Harvard professor Henry Louis Gates’ PBS series Black in Latin America looks into the African element of Latin American societies and investigates both the accomplishments and disappointments of Afro-Latinos in Haiti, the Dominican Republic, Cuba, Brazil, Mexico, and Peru. In the second instalment of the series, he visits the largest of the Greater Antilles, sitting just 90 miles south of Florida: Cuba.
I’ve been to the island three times – in 2001, 2002, and 2005 – each time falling under the spell of majestically-crumbling Havana. I’ve walked down arcaded streets, photographing buildings and old people and kids (known locally as ‘futuro’). I’ve snapped sea-sprayed lovers and sanguine sunsets along the Malecón, the waterfront promenade fronting the Florida Straits. I’ve danced to salsa and merengue and reggaeton and hip hop at a New Years’ Eve party in the shadow of drab, Communist-era housing blocks. I’ve been mistaken for an American spy. I’ve been blocked from entering my own hotel when the security guard thought I was Cuban. I’ve run out of money and bartered clothes and a camera for the fifty dollars I needed to change my flight. I’ve left clothes and books and money in exchange for food and conversation and memories. I’ve made friends and I’ve made love in Cuba. God, how I miss that place.
Enough poetic wax; regarding this episode, I enjoyed learning more about black Cuban heroes like António Maceo than the little bit I knew from the history books I’ve read about Cuba. I also loved the footage and photographs of Havana’s past and present, visually conveying the cosmopolitan energy of what’s arguably the most sophisticated city in the Caribbean, before, during, and even after the revolution. Watching the interviews – especially of the professor who went into the countryside as a girl to teach people how to read – the sense of excitement, of expectation, of infinite possibilities that the revolution promised, still seems palpable.
I was a bit annoyed that Gates pointed out the propensity of black Cubans for putting country before race, contrary to black Americans, without offering context: that a communist system inherently ascribes nationhood to each citizen under the trope of egalitarianism, whereas the United States has consistently denied full ‘nationhood’ to a number of citizens (the current president, for instance). In other words, black Cubans, at least since the revolution, have been taught that they are just as much a part of the national fabric as anyone else. Black Americans, at least in my opinion and experience, have rarely been extended that sort of mainstream societal inclusion in the 235 years that the US has existed as an independent nation; why wouldn’t we see ourselves as black first and Americans second? Gates did mention, however, that the Cuban intellectual establishment began embracing African cultural elements as integral to cubanidad in the 1940s (some even earlier), a time during which black Americans were still trying to earn respect from white America on far-flung battlefields and atolls.
I definitely appreciated Gates’ inclusion of the two-tier economy, a discrepancy that clearly works against darker-skinned Cubans as they have less access to tourist dollars/euros and less access to remittances from abroad, as it was mostly well-educated, well-placed white Cubans that had the means to escape Castro’s dictatorship (many of whom were conspicuously silent as Batista imposed US-style racial segregation in posh hotels and restaurants to appease white American visitors in the ’50s). While yes, most of the island’s population is racially mixed, this isn’t socioeconomically proportionate. And, as we see with the young rapper at the end of the episode, there’s a political price to pay for speaking that unpleasant truth.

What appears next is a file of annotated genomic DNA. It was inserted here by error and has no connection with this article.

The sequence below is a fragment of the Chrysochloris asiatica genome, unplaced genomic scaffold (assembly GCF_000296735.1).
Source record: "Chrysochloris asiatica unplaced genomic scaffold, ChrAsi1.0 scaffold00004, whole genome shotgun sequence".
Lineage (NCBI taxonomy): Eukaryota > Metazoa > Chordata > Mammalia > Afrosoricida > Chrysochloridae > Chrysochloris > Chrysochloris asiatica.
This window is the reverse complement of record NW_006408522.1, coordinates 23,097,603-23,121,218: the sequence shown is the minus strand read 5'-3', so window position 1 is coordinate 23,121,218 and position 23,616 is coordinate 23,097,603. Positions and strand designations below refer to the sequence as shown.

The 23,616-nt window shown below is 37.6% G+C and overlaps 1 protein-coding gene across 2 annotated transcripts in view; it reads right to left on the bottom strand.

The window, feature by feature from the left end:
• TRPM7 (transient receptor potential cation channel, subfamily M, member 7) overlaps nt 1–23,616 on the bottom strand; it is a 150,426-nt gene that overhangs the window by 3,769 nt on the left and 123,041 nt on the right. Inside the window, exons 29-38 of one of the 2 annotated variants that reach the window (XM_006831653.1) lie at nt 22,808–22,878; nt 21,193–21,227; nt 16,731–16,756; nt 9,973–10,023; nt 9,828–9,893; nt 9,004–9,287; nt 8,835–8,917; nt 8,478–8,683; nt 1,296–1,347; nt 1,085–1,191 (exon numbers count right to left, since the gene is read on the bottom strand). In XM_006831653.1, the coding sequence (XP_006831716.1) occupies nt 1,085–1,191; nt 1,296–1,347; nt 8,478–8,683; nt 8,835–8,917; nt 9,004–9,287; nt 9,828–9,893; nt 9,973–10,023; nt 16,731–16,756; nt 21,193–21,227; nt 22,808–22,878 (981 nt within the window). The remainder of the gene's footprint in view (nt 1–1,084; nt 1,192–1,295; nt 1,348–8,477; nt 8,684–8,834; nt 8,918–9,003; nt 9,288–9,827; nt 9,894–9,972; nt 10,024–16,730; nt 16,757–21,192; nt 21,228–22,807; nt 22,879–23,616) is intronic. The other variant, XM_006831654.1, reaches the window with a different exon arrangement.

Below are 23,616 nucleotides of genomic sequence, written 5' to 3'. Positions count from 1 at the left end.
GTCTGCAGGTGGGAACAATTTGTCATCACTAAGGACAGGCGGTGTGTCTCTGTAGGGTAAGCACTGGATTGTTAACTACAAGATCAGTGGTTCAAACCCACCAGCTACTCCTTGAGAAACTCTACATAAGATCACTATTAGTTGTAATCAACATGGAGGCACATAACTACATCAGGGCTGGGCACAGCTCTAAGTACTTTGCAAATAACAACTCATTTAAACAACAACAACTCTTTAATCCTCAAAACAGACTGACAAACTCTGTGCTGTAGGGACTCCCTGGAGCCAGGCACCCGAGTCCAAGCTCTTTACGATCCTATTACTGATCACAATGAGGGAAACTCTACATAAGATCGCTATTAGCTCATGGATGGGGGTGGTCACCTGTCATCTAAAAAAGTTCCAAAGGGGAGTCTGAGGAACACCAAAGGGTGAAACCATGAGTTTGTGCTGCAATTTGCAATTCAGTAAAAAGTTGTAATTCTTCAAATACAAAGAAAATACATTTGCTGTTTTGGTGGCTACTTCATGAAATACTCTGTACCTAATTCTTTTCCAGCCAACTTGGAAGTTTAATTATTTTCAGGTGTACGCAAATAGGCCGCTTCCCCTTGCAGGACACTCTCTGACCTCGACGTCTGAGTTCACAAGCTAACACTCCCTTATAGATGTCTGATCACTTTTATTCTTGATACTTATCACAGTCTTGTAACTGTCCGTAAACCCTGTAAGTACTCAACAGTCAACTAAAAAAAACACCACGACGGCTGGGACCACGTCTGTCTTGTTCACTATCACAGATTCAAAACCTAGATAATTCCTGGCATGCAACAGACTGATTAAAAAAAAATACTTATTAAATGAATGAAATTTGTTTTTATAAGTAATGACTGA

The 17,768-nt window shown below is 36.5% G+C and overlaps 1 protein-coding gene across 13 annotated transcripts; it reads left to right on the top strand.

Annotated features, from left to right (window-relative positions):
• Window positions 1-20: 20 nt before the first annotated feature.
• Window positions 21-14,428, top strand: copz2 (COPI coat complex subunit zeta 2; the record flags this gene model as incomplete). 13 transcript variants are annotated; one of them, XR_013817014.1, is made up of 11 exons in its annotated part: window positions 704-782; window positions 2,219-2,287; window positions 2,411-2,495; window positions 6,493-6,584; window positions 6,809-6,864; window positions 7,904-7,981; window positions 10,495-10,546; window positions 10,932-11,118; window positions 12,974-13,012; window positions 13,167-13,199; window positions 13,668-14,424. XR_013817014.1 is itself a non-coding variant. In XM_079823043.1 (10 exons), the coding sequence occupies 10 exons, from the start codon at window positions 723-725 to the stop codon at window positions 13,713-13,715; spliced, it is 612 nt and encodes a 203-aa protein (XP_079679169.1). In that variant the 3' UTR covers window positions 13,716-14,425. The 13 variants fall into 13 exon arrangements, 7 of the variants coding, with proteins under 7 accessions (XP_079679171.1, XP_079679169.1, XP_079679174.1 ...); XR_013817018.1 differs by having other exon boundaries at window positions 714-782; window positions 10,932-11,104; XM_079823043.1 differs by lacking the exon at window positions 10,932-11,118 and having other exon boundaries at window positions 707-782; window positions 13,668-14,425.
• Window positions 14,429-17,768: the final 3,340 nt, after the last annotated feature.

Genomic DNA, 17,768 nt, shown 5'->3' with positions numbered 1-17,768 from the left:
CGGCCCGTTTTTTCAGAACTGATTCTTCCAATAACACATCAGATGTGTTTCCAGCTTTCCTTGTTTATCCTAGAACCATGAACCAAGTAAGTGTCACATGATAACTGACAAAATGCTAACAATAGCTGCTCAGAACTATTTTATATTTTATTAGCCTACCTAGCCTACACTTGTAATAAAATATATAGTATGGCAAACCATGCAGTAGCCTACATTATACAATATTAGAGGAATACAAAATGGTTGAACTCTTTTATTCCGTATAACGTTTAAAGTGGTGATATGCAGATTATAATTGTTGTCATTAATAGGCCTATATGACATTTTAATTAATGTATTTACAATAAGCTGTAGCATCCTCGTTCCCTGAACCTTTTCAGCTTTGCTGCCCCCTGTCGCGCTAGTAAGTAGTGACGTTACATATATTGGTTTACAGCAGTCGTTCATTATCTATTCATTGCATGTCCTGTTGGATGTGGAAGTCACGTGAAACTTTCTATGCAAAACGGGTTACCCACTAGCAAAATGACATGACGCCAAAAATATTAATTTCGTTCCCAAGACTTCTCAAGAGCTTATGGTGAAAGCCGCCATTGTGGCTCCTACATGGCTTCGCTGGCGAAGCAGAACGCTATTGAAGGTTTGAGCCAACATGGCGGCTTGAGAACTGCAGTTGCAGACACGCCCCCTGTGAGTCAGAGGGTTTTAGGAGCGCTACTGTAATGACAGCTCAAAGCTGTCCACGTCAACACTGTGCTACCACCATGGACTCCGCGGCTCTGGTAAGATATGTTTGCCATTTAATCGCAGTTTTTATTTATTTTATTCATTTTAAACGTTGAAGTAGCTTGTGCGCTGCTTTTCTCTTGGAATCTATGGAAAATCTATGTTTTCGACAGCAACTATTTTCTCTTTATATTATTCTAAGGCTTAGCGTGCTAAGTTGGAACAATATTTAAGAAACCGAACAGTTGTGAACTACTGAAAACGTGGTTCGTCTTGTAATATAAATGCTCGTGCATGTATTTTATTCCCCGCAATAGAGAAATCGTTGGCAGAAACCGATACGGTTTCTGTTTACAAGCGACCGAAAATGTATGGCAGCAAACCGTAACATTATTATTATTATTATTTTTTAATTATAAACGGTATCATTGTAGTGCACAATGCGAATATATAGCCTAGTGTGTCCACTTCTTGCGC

Oh yeh, and though Castro’s homeboy says that no white person in Cuba will say their daughter can’t marry a black guy or vice versa, best believe there are plenty of Cubans in Miami that will – and do – say just that. I’ve heard it.
Overall, I liked this episode better than the first; I felt enlightened and entertained, the music was correctly identified, and Gates’ Spanish pronunciation was less ruinous than in the Dominican Republic. However, I strongly disagree with his last statement, that after speaking with Cuban intellectuals, he thinks racial discrimination will disappear. If it hasn’t after 500 years, why would it ever? Racism, sexism, ageism, homophobia, classism, xenophobia will always be present in every society on some level: there will always be douchebags. That’s not to say that things won’t get better – they have and will probably continue to – but only when people confront these demons in all their manifestations (including ‘positive’ remarks about things like black sexual prowess) and realize that just because something hasn’t happened to them personally, that doesn’t mean the thing doesn’t exist.
Gates also didn’t venture into speculation, either on his own or with the people he interviewed, about the state of race relations in Cuba after Castro. I do not believe the opening of the economy to foreign investment and the mass return of exiles to be a wholly positive development. In many ways, Cuba has an incredibly inclusive society, in spite of historical and current inequalities. I wish I could be more hopeful for the future.
My grade: A-
I’ll review Episode 3 next week. Thoughts? (By the way…these are my personal opinions as an educator and editor living in Latin America. If you don’t like ‘pedantry,’ carry yo’ ass on over to a stupid person’s blog. A well-funded PBS documentary by a Harvard professor should be academically accurate and intellectually responsible).